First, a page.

Invasive knotweeds (Fallopia ssp./Polygonum ssp.)
Invasive knotweeds (Fallopia spp./Polygonum ssp.)

Invasive Knotweeds

Knotweed, poses significant challenges to local ecosystems by invading various habitats, including roadsides, wetlands, and riparian areas. Its aggressive nature contributes to erosion and sedimentation of streambanks, impacting fish habitat and negatively. Additionally, knotweed can damage infrastructure like asphalt and house foundations, potentially decreasing property value. Effective management is crucial, with chemical control often being the most viable treatment for large infestations. Avoid digging, cutting, or mowing knotweed as it can stimulate further spread due to its ability to reproduce from small fragments.

Management Options

  • Knotweed can reproduce through small fragments. Do NOT dig, cut, or mow knotweed as this can stimulate an increased spread!
  • Chemical control is the only viable treatment option for large infestations. Click here for a list of Herbicide Contractors in the Kootenays
  • Do not grow knotweed in your garden or share cuttings of existing plants. Be PlantWise and use Grow Me Instead to avoid planting knotweeds.


  • Native to eastern Asia (Japan, China, Korea).
  • There are three varieties of knotweed (Fallopia spp., Polygonum ssp.) present in our region: Japanese, Giant and Bohemian knotweed. All have similar characteristics and concerns.
  • Herbaceous perennial.
  • Hollow stems, similar in appearance to bamboo.
  • Reach 3 – 4 m height
  • May have small cream, white, or slightly pink flowers.
  • Reproduces vegetatively.
  • Adapted to moist conditions, generally shade-tolerant.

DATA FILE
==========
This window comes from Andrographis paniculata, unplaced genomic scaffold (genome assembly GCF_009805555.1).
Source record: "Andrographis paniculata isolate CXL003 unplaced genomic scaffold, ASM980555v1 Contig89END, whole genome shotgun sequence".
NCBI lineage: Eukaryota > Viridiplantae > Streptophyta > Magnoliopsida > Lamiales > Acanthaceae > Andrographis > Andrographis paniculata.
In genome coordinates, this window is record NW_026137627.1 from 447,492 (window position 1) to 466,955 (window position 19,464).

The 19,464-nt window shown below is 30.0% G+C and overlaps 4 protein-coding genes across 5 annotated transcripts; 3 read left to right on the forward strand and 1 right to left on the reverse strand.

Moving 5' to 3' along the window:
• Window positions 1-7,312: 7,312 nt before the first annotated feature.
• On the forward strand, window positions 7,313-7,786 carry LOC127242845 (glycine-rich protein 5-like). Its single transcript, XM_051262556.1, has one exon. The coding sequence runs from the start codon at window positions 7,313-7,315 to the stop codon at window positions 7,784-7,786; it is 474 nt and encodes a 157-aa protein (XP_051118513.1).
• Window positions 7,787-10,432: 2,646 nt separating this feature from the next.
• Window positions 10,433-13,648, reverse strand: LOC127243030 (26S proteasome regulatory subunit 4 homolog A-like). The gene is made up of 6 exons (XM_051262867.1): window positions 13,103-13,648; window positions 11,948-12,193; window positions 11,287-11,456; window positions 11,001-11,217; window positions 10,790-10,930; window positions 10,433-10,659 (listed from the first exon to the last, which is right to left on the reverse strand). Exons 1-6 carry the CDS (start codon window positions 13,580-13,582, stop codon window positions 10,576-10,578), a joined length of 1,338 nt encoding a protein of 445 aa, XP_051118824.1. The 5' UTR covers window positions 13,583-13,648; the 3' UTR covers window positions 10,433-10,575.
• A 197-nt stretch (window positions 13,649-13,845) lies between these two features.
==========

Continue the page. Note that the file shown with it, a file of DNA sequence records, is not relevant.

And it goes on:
• Found throughout the region, mainly along roadsides.

Introduction and spread

  • Initially introduced to BC for ornamental use, especially for privacy purposes as it grows rapidly and forms dense patches.
  • The plant reproduces through fragmentation, so when small pieces of the plant are moved by mowers, equipment, or other vectors it can allow the plant to spread.

Consequences of invasion

  • Invades roadsides, disturbed sites, wetlands, riparian areas, and streambanks.
  • Increases erosion and sedimentation of streambanks and riparian areas.
  • Decreases fish habitat and has negative impacts on salmonids.
  • Negatively impacts infrastructure such as asphalt and house foundations by growing through them.
  • May decrease property value.

Status in the CKISS region

  • Knotweed is abundant in some parts of our region, but is not widespread across the entire region. The goal is to contain currently infested areas and to not allow further spread.
  • Himalayan knotweed has not been found in the CKISS region, so it is classified as Prevent. If you have found this species in our region, please report it.

Additional resources